The Congressional Budget Office finally released its score of the reconciliation bill, sending bloggers running to their keyboards to write up their thoughts.
Time’s Kate Pickert: “Some people say that comprehensive health care reform is like a balloon – squeeze one part and another part expands. … House Democratic leaders worked under severe fiscal constraints in designing their reconciliation package. They had to keep the legislation under $1 trillion over 10 years, make it save more than the Senate bill did, and expand coverage and affordability to satisfy House Democrats. These are not easy rules to follow, especially when the whip count is still volatile and the clock is ticking. But they followed the rules and the package could earn endorsements from some wavering House Democrats today.”
The American Spectator’s Philip Klein: “Democrats have maintained the strategy of delaying the major spending provisions until 2014 to create the appearance that the bill is cheaper over the CBO’s ten year budget window, from 2010 through 2019. In this version, the bill spends $17 billion in the first four years, while the remaining $923 billion, or 98 percent, is spent in the next six years. I’ve illustrated this tactic in the chart below.”
Hot Air’s Ed Morrissey: “Want to see what a shabby fraud these cost estimates are? Check out the line [in the CBO table] for ‘Gross Cost of Coverage Provisions’. This is why they’re delaying the start of the program, of course. If it kicked in right away, the decade-long estimate would obviously be well into the trillions. So they simply stalled it for four years, incurring just $17 billion in costs — or 1.8 percent of the total 10-year estimate — through 2013 so that wavering Democrats could go back to their districts and tell baldfaced lies to their constituents about the pricetag. A perfect ending to this travesty.”
The Washington Post’s Ezra Klein: “The question people generally ask about the final health-care reform vote is, ‘Won’t it be politically difficult for many House Democrats to vote yes?’ But with the release of the CBO report (pdf), I’d flip that question a bit: Won’t it be substantively difficult for many House Democrats to vote no?” He points out that Democrats will be loathe to vote against a bill that extends health insurance to 32 million people, ends some of the most dreaded insurance practices like discrimination based on pre-existing conditions and cuts the deficit.”
And in a separate post Klein says: “[The CBO score] moves the story from process to substance. How Congress will vote is not a good story for the Democrats. What they will be voting on is rather better, and they’re much more comfortable talking about it.”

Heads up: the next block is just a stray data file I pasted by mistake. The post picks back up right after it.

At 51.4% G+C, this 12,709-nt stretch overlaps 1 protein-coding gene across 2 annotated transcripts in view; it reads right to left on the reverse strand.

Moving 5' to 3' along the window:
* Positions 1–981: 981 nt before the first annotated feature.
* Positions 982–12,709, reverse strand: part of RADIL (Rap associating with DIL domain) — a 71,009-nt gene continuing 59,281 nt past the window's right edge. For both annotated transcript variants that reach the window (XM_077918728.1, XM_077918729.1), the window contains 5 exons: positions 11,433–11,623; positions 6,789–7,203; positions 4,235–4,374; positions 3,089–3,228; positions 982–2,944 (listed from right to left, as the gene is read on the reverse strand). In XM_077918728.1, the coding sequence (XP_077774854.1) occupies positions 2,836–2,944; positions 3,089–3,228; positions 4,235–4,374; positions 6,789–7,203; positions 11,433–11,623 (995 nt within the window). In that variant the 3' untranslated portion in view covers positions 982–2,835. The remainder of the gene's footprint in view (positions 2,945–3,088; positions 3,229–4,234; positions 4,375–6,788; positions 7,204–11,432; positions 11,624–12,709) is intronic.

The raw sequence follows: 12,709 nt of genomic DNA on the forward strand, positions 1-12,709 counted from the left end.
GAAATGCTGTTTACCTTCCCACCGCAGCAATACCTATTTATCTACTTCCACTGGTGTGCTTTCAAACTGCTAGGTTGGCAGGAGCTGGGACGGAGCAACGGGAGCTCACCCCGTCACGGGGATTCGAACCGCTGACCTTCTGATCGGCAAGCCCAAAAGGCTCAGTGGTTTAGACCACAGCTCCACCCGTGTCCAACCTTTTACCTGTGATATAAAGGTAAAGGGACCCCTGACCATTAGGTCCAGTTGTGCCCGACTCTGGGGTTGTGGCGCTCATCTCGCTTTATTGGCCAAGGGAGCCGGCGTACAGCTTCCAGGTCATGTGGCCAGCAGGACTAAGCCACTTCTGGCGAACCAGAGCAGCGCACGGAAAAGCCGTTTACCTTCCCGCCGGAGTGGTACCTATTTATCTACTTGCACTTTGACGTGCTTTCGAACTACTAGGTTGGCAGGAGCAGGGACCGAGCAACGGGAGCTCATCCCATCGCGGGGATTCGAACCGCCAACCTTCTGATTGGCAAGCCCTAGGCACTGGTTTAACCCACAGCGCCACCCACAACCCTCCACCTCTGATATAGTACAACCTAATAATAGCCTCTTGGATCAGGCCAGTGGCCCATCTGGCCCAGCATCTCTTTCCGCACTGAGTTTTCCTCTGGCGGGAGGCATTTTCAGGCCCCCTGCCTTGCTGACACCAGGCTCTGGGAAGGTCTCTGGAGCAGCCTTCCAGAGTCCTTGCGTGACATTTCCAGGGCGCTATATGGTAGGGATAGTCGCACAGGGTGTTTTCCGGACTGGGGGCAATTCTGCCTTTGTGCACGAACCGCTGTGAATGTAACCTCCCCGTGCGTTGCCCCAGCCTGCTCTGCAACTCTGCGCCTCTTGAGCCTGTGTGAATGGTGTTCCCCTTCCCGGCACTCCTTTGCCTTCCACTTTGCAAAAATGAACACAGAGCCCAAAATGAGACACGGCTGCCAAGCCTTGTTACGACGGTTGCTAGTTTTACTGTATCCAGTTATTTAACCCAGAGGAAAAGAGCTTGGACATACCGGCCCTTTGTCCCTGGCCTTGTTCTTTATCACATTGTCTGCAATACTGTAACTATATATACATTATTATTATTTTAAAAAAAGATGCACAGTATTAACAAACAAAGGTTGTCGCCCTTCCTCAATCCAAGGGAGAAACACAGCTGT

Cato’s Michael Cannon: “As former Congressional Budget Office director Donald Marron has explained over and over, the figure that Democrats consistently cite for the cost of their bills is only the CBO’s estimate of the cost of federal spending related to the expansion of health insurance coverage. It is not the full cost to the federal government, because each bill also spends taxpayer dollars on other items.
Marron examined the CBO’s March 11 score of the bill that passed the Senate on Christmas Eve, and found an additional $96 billion of spending over 10 years. If the most recent iteration of ObamaCare is similar, then new federal spending in that bill would be approximately $1.036 trillion — pushing the total over the president’s spending target.”
The New Republic’s Jonathan Cohn: “After weeks of negotiation, [Democrats] have agreed upon a set of amendments to the Senate health care bill. The changes mean the package as a whole will cover more people, and save more money, than the Senate bill would have originally. House Democratic leaders are saying enactment would produce “biggest deficit reduction act in 25 years.” House Majority Whip James Clyburn described himself as “giddy.”
The Democrats had to confront some tough trade-offs, too. And the amendments reflect that. In order to satisfy Congressional Budget Office accounting standards for projections after 2020, they had to accelerate a tax on benefits and pull back on financial assistance for middle- and low-income Americans for later years. Still, those sacrifices have to be weighed against the other improvements the amendments make, not to mention the lawmaking opportunity it creates.”
Wonk Room’s Igor Volksy: “This package covers 32 million Americans and, as the reduction in Medicare spending suggests, begins to slow the growth in health care spending. It reverses the current trend and lowers the deficit quite substantially over the next 20 years.
So this is something to keep in mind as Republicans ignore the deficit reductions in this score and blanked cable tv to argue that the bill is full of gimmicks (because spending starts before benefits) and the government is taking over. In fact, the reverse is true. The bill reduces the deficit over the full 20 years and slows government spending (in terms of Medicare).”